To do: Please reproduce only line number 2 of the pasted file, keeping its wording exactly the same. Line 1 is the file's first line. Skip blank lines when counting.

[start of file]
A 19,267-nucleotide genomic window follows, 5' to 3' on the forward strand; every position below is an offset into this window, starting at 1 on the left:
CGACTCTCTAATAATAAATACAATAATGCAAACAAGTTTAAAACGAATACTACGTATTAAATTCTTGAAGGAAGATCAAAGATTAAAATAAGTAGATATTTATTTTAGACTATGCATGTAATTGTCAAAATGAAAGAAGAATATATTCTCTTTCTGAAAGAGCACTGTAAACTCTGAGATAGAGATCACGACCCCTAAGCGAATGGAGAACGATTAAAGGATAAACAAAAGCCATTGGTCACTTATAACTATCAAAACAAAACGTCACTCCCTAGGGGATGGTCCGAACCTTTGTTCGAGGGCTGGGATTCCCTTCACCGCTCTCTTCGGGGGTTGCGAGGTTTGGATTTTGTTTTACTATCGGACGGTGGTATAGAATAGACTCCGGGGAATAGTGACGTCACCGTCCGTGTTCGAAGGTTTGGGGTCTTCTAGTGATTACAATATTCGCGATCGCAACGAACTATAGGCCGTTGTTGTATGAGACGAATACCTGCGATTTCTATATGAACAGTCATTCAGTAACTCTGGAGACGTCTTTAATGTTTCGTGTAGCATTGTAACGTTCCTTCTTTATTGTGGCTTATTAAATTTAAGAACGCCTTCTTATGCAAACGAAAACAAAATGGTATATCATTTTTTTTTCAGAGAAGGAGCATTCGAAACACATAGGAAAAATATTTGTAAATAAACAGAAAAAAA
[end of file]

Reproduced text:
CGACTCTCTAATAATAAATACAATAATGCAAACAAGTTTAAAACGAATACTACGTATTAAATTCTTGAAGGAAGATCAAAGATTAAAATAAGTAGATATTTATTTTAGACTATGCATGTAATTGTCAAAATGAAAGAAGAATATATTCTCTTTCTGAAAGAGCACTGTAAACTCTGAGATAGAGATCACGACCCCTAAGCGAATGGAGAACGATTAAAGGATAAACAAAAGCCATTGGTCACTTATAACTATCAAAACAAAACGTCACTCCCTAGGGGATGGTCCGAACCTTTGTTCGAGGGCTGGGATTCCCTTCACCGCTCTCTTCGGGGGTTGCGAGGTTTGGATTTTGTTTTACTATCGGACGGTGGTATAGAATAGACTCCGGGGAATAGTGACGTCACCGTCCGTGTTCGAAGGTTTGGGGTCTTCTAGTGATTACAATATTCGCGATCGCAACGAACTATAGGCCGTTGTTGTATGAGACGAATACCTGCGATTTCTATATGAACAGTCATTCAGTAACTCTGGAGACGTCTTTAATGTTTCGTGTAGCATTGTAACGTTCCTTCTTTATTGTGGCTTATTAAATTTAAGAACGCCTTCTTATGCAAACGAAAACAAAATGGTATATCATTTTTTTTTCAGAGAAGGAGCATTCGAAACACATAGGAAAAATATTTGTAAATAAACAGAAAAAAA